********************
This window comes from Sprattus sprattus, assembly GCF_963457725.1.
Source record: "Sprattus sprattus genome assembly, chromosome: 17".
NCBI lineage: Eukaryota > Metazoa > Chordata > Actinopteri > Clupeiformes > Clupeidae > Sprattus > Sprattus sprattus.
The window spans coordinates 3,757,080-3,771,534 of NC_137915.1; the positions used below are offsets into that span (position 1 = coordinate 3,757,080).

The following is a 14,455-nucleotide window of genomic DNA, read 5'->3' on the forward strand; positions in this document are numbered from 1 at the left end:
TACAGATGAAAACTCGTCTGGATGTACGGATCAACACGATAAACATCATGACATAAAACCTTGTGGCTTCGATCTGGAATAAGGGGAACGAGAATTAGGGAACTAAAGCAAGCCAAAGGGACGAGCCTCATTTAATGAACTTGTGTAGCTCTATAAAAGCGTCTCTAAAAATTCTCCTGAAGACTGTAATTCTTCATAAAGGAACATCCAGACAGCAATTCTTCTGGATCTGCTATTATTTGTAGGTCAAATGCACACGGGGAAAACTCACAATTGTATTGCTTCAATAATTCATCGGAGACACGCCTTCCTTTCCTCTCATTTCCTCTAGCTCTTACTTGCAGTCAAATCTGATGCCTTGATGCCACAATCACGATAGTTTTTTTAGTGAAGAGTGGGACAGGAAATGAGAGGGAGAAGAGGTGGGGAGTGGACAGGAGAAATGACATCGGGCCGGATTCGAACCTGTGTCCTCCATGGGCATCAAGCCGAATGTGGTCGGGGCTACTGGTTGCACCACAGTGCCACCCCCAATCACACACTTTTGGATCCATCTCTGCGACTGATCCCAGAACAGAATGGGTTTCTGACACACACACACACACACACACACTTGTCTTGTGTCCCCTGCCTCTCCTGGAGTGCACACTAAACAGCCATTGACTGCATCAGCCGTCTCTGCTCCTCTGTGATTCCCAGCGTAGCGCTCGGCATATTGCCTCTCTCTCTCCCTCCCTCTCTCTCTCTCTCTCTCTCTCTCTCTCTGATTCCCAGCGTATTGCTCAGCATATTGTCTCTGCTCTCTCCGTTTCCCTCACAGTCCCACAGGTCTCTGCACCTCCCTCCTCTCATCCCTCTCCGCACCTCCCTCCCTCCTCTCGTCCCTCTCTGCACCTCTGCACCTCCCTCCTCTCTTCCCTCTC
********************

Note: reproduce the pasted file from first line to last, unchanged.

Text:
This window comes from Sprattus sprattus, assembly GCF_963457725.1.
Source record: "Sprattus sprattus genome assembly, chromosome: 17".
NCBI lineage: Eukaryota > Metazoa > Chordata > Actinopteri > Clupeiformes > Clupeidae > Sprattus > Sprattus sprattus.
The window spans coordinates 3,757,080-3,771,534 of NC_137915.1; the positions used below are offsets into that span (position 1 = coordinate 3,757,080).

The following is a 14,455-nucleotide window of genomic DNA, read 5'->3' on the forward strand; positions in this document are numbered from 1 at the left end:
TACAGATGAAAACTCGTCTGGATGTACGGATCAACACGATAAACATCATGACATAAAACCTTGTGGCTTCGATCTGGAATAAGGGGAACGAGAATTAGGGAACTAAAGCAAGCCAAAGGGACGAGCCTCATTTAATGAACTTGTGTAGCTCTATAAAAGCGTCTCTAAAAATTCTCCTGAAGACTGTAATTCTTCATAAAGGAACATCCAGACAGCAATTCTTCTGGATCTGCTATTATTTGTAGGTCAAATGCACACGGGGAAAACTCACAATTGTATTGCTTCAATAATTCATCGGAGACACGCCTTCCTTTCCTCTCATTTCCTCTAGCTCTTACTTGCAGTCAAATCTGATGCCTTGATGCCACAATCACGATAGTTTTTTTAGTGAAGAGTGGGACAGGAAATGAGAGGGAGAAGAGGTGGGGAGTGGACAGGAGAAATGACATCGGGCCGGATTCGAACCTGTGTCCTCCATGGGCATCAAGCCGAATGTGGTCGGGGCTACTGGTTGCACCACAGTGCCACCCCCAATCACACACTTTTGGATCCATCTCTGCGACTGATCCCAGAACAGAATGGGTTTCTGACACACACACACACACACACACACTTGTCTTGTGTCCCCTGCCTCTCCTGGAGTGCACACTAAACAGCCATTGACTGCATCAGCCGTCTCTGCTCCTCTGTGATTCCCAGCGTAGCGCTCGGCATATTGCCTCTCTCTCTCCCTCCCTCTCTCTCTCTCTCTCTCTCTCTCTCTCTGATTCCCAGCGTATTGCTCAGCATATTGTCTCTGCTCTCTCCGTTTCCCTCACAGTCCCACAGGTCTCTGCACCTCCCTCCTCTCATCCCTCTCCGCACCTCCCTCCCTCCTCTCGTCCCTCTCTGCACCTCTGCACCTCCCTCCTCTCTTCCCTCTC